Our thoughts are with everyone at this unprecedented time. Read how Harbor Breeze is addressing COVID-19 here.
As humans, we should be focusing our attention on the environment around us. As a species, our future is in our oceans. We need healthy oceans, as they are the largest mediating force on the planet. By understanding how humanity impacts upon the oceans and wildlife, whales included, means that we will be better able to conserve it.
Whales are one of the most enigmatic creatures on the planet and scientists time and time again have struggled to gain deep insights into the behavior and anatomy of whales. There have been many innovations in use of drones over recent years that have been pushing the frontiers of whale research. We’ll take a look at how this drone technology has been transforming whale study, and what insights have been gained.
Perhaps one of the most innovative uses of drones has to be from the SnotBot, a DJI drone used in the scientific study of whales. The purpose of SnotBot is to collect physical and biological data, video, and photographs from a whale without the whale’s knowledge. The way it works is the SnotBot hovers above the whale a dozen feet as it travels along the surface of the ocean, so it is in a prime position when the whale spout occurs. The SnotBot has a net fabric attached to a pole that allows it to get even closer to the water so that when the whale exhales it can collect the mucus released in the spout. There are also two petri dishes placed on the top of the drone that collect even more mucus sample that sprays higher.
You may be asking yourself, what’s so useful to scientists about “whale snot”? The mucus that’s released from whale’s spouts has actually been found to have rich DNA, hormones, pesticides, microbes, and viruses, which are all significant chemical markers that can provide rich insights into the lives of whales. The beautiful thing about the SnotBot is that it can collect whale DNA evidence without interfering with their lifestyles, so it is much less invasive that other methods of research. The photographs and videos allow scientists to observe intimate behaviors between whales without the use expensive and dangerous helicopters and airplanes.
Traditional methods of collecting whale biopsies involve large motorboats equipped with long sticks and modified crossbows to collect whale biopsies that can typically take weeks. That is why the DJI drone is an exciting and highly efficient system, because it allows marine biologists to gather 20 samples of whale snot in one day, that would otherwise take a week with a 90-ft boat with a dozen people on staff.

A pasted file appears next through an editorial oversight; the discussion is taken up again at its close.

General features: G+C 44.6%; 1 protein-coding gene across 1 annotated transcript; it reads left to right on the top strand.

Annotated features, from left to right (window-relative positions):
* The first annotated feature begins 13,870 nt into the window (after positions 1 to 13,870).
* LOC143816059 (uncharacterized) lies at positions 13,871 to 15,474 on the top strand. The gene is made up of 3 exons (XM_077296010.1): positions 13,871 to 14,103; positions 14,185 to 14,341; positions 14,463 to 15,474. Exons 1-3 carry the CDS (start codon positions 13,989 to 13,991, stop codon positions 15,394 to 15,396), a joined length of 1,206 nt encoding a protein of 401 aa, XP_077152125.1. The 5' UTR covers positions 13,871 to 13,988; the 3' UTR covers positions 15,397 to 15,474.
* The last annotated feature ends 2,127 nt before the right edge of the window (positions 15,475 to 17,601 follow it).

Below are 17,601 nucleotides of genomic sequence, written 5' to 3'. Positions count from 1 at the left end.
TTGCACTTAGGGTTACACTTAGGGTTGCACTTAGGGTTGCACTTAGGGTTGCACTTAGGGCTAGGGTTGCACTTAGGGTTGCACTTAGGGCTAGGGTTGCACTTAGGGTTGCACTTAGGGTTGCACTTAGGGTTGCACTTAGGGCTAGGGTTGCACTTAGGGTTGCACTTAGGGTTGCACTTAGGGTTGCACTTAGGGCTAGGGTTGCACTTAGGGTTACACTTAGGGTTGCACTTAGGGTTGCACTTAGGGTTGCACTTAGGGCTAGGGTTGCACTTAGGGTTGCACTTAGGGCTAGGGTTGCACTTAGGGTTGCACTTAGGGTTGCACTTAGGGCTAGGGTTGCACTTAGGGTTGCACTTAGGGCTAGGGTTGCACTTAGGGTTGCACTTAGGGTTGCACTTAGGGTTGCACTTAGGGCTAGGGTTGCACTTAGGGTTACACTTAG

Traditional research method of renting a vessel for a remote location can cost upwards of $20,000 for the whole trip. The SnotBot, on the other hand, can sometimes eliminate the need for that kind of ship altogether. To rent a SnotBot package (cameras and equipment included) is around $4,500.
EarBot Drone: Another drone in the works is the EarBot drone, designed to land on water and study whale behavior underwater. When it lands on water, it powers off and listens for whale calls under the surface of the ocean and records them. Because so much of a whales’ life happens underwater, having technology that can provide insights into whales behavior is highly valuable.
Saildrone: The Saildrone is a motorless drone that relies on a combination of battery and solar power to navigate. Researchers simply input ocean coordinates to direct the drone to the precise location. The Saildrone has been very helpful in studying the North Pacific right whale, a species that researchers believe to be less than 100 left existing. Similar to the EarBot, the Saildrone sits on top of waves and listens to and records whale sounds. It can be at sea for many months at a time and can be crucial data for species conservation.
ScanEagle: This drone is an aircraft drone that has been used by the military. The ScanEagle is used in whale research to count whale populations from the sky. The images and video captured by ScanEagle, however, takes many hours to analyze so is not overly ideal.
The use of drones is helping scientists and marine biologists better understand the critical and complex interactions of marine habitats, whales and people while providing prime documentation on the natural behavior of whales, without the intrusion of boats, helicopters and other traditional research equipment.
If you’re interested in whales as much as we are, we invite you to join us for an exciting whale watching cruise at Harbor Breeze. On our whale watching cruise in Long Beach, you can enjoy spectacular views of the ocean and these incredible marine giants while hearing expert narrative from our naturalists who are aboard every trip. Ready for an adventure of a lifetime? Contact Harbor Breeze for ticket information and book an excursion the entire family will love!